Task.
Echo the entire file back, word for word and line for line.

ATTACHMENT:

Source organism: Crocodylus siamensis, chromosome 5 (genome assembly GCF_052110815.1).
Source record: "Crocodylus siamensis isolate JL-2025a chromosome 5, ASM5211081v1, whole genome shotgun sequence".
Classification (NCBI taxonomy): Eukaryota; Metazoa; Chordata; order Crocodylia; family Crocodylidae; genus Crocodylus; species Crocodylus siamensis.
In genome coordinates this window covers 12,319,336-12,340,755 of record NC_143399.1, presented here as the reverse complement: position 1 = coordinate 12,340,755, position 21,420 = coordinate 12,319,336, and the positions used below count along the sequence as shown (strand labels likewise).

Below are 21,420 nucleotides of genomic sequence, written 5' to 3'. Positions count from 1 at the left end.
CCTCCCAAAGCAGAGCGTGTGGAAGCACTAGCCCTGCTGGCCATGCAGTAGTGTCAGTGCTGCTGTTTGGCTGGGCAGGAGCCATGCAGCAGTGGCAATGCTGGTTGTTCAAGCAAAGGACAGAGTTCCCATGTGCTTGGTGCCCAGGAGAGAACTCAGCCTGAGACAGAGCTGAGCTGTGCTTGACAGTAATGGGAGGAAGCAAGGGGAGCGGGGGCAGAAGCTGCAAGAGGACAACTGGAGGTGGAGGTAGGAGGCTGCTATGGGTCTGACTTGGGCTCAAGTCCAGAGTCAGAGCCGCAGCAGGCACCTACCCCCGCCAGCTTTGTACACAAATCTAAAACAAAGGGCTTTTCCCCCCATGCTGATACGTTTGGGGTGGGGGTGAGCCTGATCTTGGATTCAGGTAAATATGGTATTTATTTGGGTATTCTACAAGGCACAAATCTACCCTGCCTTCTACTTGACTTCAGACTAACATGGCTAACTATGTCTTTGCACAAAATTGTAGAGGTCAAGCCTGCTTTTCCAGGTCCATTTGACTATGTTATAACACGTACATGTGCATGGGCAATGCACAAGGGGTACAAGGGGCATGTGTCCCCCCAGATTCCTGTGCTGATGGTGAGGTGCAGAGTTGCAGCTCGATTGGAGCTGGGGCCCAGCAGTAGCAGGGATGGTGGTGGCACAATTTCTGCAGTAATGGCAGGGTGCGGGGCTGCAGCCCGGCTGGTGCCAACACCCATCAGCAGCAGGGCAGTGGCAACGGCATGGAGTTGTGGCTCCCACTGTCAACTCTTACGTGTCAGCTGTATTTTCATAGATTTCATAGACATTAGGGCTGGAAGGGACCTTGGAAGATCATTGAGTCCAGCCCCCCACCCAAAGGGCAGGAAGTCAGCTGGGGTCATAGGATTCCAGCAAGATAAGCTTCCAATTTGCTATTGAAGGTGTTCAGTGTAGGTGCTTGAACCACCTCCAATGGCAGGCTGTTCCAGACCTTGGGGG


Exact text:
Source organism: Crocodylus siamensis, chromosome 5 (genome assembly GCF_052110815.1).
Source record: "Crocodylus siamensis isolate JL-2025a chromosome 5, ASM5211081v1, whole genome shotgun sequence".
Classification (NCBI taxonomy): Eukaryota; Metazoa; Chordata; order Crocodylia; family Crocodylidae; genus Crocodylus; species Crocodylus siamensis.
In genome coordinates this window covers 12,319,336-12,340,755 of record NC_143399.1, presented here as the reverse complement: position 1 = coordinate 12,340,755, position 21,420 = coordinate 12,319,336, and the positions used below count along the sequence as shown (strand labels likewise).

Below are 21,420 nucleotides of genomic sequence, written 5' to 3'. Positions count from 1 at the left end.
CCTCCCAAAGCAGAGCGTGTGGAAGCACTAGCCCTGCTGGCCATGCAGTAGTGTCAGTGCTGCTGTTTGGCTGGGCAGGAGCCATGCAGCAGTGGCAATGCTGGTTGTTCAAGCAAAGGACAGAGTTCCCATGTGCTTGGTGCCCAGGAGAGAACTCAGCCTGAGACAGAGCTGAGCTGTGCTTGACAGTAATGGGAGGAAGCAAGGGGAGCGGGGGCAGAAGCTGCAAGAGGACAACTGGAGGTGGAGGTAGGAGGCTGCTATGGGTCTGACTTGGGCTCAAGTCCAGAGTCAGAGCCGCAGCAGGCACCTACCCCCGCCAGCTTTGTACACAAATCTAAAACAAAGGGCTTTTCCCCCCATGCTGATACGTTTGGGGTGGGGGTGAGCCTGATCTTGGATTCAGGTAAATATGGTATTTATTTGGGTATTCTACAAGGCACAAATCTACCCTGCCTTCTACTTGACTTCAGACTAACATGGCTAACTATGTCTTTGCACAAAATTGTAGAGGTCAAGCCTGCTTTTCCAGGTCCATTTGACTATGTTATAACACGTACATGTGCATGGGCAATGCACAAGGGGTACAAGGGGCATGTGTCCCCCCAGATTCCTGTGCTGATGGTGAGGTGCAGAGTTGCAGCTCGATTGGAGCTGGGGCCCAGCAGTAGCAGGGATGGTGGTGGCACAATTTCTGCAGTAATGGCAGGGTGCGGGGCTGCAGCCCGGCTGGTGCCAACACCCATCAGCAGCAGGGCAGTGGCAACGGCATGGAGTTGTGGCTCCCACTGTCAACTCTTACGTGTCAGCTGTATTTTCATAGATTTCATAGACATTAGGGCTGGAAGGGACCTTGGAAGATCATTGAGTCCAGCCCCCCACCCAAAGGGCAGGAAGTCAGCTGGGGTCATAGGATTCCAGCAAGATAAGCTTCCAATTTGCTATTGAAGGTGTTCAGTGTAGGTGCTTGAACCACCTCCAATGGCAGGCTGTTCCAGACCTTGGGGG